Emphasis on the social role of this age group is more on the baby-boomers (born between 1946 and 1964) that is, those, who become unemployed and have a greater chance than any other age cohort of going on to become long-term unemployed or under-employed. This scenario has far-reaching implications and consequences for the baby-boomer generation, most of whom commenced their working lives with expectations that full-time and lifetime employment would continue to be available for them. This is coupled with the traditional expectation that some form of state-funded aged pension will be received by the majority of people, which would be augmented for many by personal savings and assets to facilitate a comfortable lifestyle in their retirement.
Dramatic shifts in the labour market, changes to eligibility criteria for both income support and the pension, together with the shift towards the increasing reliance on self-funded retirement provision, have resulted in these expectations being severely undermined for a growing numbers of unemployed mature-age workers. The recent policy changes, particularly in terms of financial wellbeing for people, indicate that many individuals in mid-life are finding themselves facing the unforeseen and daunting spectre of being without income support.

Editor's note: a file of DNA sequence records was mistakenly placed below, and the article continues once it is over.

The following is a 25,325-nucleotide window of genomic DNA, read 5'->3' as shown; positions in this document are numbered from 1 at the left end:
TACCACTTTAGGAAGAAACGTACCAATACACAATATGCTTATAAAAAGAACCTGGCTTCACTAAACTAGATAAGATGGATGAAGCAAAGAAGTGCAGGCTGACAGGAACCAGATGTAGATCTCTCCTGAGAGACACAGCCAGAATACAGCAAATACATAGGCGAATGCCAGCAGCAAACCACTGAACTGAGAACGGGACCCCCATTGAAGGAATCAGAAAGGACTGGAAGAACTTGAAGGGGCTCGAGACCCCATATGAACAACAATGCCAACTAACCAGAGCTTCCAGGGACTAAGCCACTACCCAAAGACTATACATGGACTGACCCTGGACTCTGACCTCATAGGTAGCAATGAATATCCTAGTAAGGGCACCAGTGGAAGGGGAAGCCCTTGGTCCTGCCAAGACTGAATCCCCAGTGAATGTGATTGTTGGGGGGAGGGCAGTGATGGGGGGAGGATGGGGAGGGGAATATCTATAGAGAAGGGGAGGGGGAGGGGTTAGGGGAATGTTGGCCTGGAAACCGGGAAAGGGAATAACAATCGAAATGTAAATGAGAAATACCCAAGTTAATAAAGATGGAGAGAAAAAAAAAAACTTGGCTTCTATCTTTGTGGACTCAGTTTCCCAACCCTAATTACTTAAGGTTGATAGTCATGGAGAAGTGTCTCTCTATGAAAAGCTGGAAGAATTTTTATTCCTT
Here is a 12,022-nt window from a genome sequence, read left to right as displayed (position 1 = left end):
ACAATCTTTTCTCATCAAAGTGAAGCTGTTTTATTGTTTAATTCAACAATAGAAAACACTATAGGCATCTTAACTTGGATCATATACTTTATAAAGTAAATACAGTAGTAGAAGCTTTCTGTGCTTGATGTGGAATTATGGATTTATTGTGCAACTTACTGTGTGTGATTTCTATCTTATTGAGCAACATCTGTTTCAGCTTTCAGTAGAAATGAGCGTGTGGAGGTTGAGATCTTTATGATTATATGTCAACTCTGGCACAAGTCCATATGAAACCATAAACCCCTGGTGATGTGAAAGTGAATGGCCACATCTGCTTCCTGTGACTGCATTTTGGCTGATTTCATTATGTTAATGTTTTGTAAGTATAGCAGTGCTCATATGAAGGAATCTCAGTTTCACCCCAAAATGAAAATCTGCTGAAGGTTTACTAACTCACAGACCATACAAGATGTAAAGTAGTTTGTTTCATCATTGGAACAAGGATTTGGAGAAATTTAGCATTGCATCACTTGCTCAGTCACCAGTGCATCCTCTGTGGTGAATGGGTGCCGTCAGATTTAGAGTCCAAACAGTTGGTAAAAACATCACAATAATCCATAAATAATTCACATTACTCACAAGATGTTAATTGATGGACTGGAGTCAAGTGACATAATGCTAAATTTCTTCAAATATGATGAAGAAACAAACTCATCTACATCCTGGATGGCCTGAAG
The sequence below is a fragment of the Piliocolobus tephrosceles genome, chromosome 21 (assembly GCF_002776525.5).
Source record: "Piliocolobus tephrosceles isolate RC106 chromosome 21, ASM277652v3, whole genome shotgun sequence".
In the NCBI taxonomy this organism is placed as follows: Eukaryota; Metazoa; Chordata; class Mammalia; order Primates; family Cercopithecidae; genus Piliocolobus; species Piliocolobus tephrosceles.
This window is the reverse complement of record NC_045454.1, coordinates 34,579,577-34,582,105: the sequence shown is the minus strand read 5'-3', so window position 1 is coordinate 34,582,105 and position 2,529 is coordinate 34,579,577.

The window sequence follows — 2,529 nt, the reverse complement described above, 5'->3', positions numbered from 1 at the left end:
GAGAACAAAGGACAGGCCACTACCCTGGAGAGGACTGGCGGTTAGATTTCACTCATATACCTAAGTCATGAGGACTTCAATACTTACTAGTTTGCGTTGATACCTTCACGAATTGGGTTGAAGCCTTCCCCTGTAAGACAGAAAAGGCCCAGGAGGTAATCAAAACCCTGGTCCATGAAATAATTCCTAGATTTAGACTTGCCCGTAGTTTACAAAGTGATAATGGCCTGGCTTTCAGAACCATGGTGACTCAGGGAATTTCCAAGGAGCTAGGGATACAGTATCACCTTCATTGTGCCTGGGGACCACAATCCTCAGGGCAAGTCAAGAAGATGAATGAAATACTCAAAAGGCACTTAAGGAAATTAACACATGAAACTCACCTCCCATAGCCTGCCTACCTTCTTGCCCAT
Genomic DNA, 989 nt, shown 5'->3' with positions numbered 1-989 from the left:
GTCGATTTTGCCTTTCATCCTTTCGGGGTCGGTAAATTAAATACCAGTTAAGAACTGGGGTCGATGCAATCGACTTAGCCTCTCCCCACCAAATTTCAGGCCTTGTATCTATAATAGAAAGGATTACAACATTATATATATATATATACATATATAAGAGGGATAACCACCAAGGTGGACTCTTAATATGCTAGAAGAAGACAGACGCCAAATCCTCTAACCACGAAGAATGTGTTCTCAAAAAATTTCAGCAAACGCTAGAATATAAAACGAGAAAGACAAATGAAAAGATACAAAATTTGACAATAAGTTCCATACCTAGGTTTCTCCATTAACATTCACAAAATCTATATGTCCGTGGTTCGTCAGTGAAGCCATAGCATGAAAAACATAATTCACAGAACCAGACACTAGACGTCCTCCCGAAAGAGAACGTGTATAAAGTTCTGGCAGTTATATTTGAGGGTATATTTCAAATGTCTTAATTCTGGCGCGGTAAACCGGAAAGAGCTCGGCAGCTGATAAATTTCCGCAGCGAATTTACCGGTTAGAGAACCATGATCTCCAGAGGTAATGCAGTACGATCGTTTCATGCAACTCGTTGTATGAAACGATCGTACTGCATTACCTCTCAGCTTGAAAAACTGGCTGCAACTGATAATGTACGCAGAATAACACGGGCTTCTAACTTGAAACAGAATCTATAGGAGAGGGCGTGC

How can this shift in social policy operate effectively?
The Fourth Turning presents some options by taking you on a journey through the confluence of social time and human life. It helps to understand the cultural changes and mood shifts in the 21st century and suggests some tools for thinking through possible scenarios.
For example, institutions must provide educational structures with opportunities. Teachers must have an appropriate learning environment in which students can demonstrate behaviours and actions consistent with the underlying principles of democratic process, social justice and ecological sustainability. Students must have the opportunity to demonstrate these behaviours and actions consistently over a period of time and in a variety of contexts. Learning programs must be inquiry based, student centred, based on free and open communication to foster students' development as active citizens. Discussions must encourage participatory decision-making and open-ended tasks to facilitate teachers' observations and monitoring of students' behaviours and actions.